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Vol. 53. Issue 3.
Pages 157-158 (March 2017)
Vol. 53. Issue 3.
Pages 157-158 (March 2017)
Clinical Image
DOI: 10.1016/j.arbr.2016.12.002
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Descending Necrotizing Mediastinitis Secondary to Spontaneous Sternocleidomastoid Muscle Abscess
Mediastinitis necrosante descendente secundaria a un absceso espontáneo del músculo esternocleidomastoideo
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Luis Gorospe Sarasúaa,
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luisgorospe@yahoo.com

Corresponding author.
, Ana Paz Valdebenito-Montecinob, Gemma María Muñoz-Molinab
a Servicio de Radiodiagnóstico, Hospital Universitario Ramón y Cajal, Madrid, Spain
b Servicio de Cirugía Torácica, Hospital Universitario Ramón y Cajal, Madrid, Spain
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A 21-year-old man, consulting due to fever (39°C) and cervical pain, presented a painful mass in the right laterocervical region extending from the mastoid apophysis to the medial end of the clavicle. He had no signs of pharyngotonsillitis or otitis. Of note on laboratory tests were leukocytosis (29000leukocytes/mm3) and neutrophilia (80%). Computed tomography showed a collection affecting the right sternocleidomastoid muscle (Fig. 1A) that extended downwards towards the anterosuperior (Fig. 1B) and posterior mediastinum (Fig. 1C). The sternocleidomastoid muscle and anterosuperior mediastinal abscesses were drained surgically after radiologically guided percutaneous drainage of the posterior mediastinal collection (Fig. 1D). Microbiological analysis confirmed Streptococcus pyogenes infection, and the patient's progress was excellent.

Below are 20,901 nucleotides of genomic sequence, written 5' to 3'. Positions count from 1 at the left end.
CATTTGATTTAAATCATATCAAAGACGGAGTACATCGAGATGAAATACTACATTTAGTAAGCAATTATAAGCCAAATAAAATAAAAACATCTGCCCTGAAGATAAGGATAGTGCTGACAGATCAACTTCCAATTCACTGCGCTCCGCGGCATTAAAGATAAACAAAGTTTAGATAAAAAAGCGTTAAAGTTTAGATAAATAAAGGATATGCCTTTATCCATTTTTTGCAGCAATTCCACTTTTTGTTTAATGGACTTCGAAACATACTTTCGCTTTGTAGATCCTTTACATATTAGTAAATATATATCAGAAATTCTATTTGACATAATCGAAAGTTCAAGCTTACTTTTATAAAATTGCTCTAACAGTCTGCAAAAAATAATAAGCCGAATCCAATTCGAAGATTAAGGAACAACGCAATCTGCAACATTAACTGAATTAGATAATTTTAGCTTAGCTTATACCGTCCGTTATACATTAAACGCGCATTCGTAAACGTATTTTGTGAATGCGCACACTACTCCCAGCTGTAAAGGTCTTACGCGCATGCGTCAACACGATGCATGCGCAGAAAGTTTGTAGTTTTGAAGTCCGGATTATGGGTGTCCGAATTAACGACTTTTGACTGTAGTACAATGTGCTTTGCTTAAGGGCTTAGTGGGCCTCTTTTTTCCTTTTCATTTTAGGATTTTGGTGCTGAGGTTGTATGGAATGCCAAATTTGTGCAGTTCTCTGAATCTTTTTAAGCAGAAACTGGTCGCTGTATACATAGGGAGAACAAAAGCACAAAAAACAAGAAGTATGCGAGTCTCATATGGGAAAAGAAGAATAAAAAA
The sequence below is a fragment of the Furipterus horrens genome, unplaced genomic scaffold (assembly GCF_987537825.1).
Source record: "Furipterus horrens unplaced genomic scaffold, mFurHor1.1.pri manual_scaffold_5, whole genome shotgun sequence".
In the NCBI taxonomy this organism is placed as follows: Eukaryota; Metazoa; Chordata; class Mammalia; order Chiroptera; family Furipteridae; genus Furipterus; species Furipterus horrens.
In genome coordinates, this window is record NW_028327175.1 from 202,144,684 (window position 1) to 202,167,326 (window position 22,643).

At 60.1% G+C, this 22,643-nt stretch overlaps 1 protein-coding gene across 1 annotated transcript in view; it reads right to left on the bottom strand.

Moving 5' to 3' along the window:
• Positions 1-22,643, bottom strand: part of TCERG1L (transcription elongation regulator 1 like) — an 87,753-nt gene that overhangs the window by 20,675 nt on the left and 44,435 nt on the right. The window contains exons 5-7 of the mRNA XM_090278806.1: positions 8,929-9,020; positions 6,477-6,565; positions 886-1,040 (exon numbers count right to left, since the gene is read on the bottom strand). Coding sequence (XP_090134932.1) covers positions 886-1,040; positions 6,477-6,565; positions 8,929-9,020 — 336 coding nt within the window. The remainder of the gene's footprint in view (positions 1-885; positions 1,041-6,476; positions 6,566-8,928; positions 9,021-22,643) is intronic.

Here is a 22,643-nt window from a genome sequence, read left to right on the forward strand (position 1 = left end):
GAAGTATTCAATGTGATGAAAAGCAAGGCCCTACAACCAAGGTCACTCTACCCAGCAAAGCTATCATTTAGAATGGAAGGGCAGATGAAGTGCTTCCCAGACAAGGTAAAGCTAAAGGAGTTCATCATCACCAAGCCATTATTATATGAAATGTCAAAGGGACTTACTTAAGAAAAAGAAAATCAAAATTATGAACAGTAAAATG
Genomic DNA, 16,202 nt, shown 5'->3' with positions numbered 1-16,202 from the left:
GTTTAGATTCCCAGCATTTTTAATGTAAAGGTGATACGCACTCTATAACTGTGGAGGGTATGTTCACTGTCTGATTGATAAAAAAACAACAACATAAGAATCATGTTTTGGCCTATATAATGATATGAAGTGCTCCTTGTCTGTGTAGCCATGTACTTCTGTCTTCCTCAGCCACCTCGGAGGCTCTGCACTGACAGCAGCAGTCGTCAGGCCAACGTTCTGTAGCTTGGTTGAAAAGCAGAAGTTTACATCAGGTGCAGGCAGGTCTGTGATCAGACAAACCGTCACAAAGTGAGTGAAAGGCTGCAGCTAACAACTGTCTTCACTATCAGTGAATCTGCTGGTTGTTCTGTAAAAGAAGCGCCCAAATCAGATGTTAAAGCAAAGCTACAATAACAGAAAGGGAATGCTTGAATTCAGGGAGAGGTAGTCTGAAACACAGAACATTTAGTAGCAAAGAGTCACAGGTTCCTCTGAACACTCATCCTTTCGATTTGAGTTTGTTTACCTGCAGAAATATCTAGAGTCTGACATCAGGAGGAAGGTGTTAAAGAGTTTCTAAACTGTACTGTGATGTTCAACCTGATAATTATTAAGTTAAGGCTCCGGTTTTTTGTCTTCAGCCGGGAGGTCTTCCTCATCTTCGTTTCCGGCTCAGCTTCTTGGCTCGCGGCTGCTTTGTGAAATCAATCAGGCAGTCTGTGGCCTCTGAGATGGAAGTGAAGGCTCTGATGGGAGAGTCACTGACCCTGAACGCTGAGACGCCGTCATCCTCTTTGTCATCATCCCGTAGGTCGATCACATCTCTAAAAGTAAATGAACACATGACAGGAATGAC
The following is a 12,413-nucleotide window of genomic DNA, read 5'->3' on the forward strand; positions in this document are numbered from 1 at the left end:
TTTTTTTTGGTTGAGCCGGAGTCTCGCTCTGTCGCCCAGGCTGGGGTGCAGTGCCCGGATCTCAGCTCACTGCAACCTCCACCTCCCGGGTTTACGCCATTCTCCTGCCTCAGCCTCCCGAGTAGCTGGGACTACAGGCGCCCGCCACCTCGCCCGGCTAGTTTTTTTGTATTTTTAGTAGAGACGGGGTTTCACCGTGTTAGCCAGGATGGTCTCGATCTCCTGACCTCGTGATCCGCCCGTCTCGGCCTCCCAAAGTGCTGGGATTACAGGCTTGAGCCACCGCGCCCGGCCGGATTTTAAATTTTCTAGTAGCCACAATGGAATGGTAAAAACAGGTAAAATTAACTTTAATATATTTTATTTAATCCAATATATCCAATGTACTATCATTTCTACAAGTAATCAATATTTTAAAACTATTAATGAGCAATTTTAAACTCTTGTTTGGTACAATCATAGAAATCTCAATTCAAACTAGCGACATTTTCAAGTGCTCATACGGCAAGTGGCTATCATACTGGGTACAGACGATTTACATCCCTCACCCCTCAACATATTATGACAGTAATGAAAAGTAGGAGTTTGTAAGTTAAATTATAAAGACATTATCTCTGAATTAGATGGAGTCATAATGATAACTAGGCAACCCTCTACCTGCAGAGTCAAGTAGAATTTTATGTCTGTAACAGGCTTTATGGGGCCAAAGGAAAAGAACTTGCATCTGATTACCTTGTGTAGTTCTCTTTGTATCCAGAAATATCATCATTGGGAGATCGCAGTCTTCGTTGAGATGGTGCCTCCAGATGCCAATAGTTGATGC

Figure 1.

(A) Axial computed tomography (CT) image of the neck showing a collection in the right sternocleidomastoid muscle. (B) Axial CT image of upper chest showing a collection in the anterior mediastinum (asterisk), and another multiseptated collection in the posterior mediastinum (arrows). (C) Coronal reconstruction of chest CT with a better view of the posterior mediastinum collection extending downwards from the head. (D) Sagittal reconstruction of chest CT showing “pigtail” drainage tube (arrow) placed in the posterior mediastinal collection.

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Descending necrotizing mediastinitis is a rare, severe entity, usually caused by odontogenic or pharyngeal infections, although other sources of infection have been described, such as otomastoiditis, mumps, and epiglottitis. Descending necrotizing mediastinitis requires urgent, aggressive surgical treatment of the mediastinal collections and of the primary source of the infection.1 We have not found any previous cases in the literature of descending necrotizing mediastinitis caused by a spontaneous abscess of the sternocleidomastoid muscle.

Reference
[1]
D.M. Palma, S. Giuliano, A.N. Cracchiolo, M. Falcone, G. Ceccarelli, R. Tetamo, et al.
Clinical features and outcome of patients with descending necrotizing mediastinitis: prospective analysis of 34 cases.
Infection, 44 (2016), pp. 77-84

Please cite this article as: Gorospe Sarasúa L, Valdebenito-Montecino AP, Muñoz-Molina GM. Mediastinitis necrosante descendente secundaria a un absceso espontáneo del músculo esternocleidomastoideo. Arch Bronconeumol. 2017;53:157–158.

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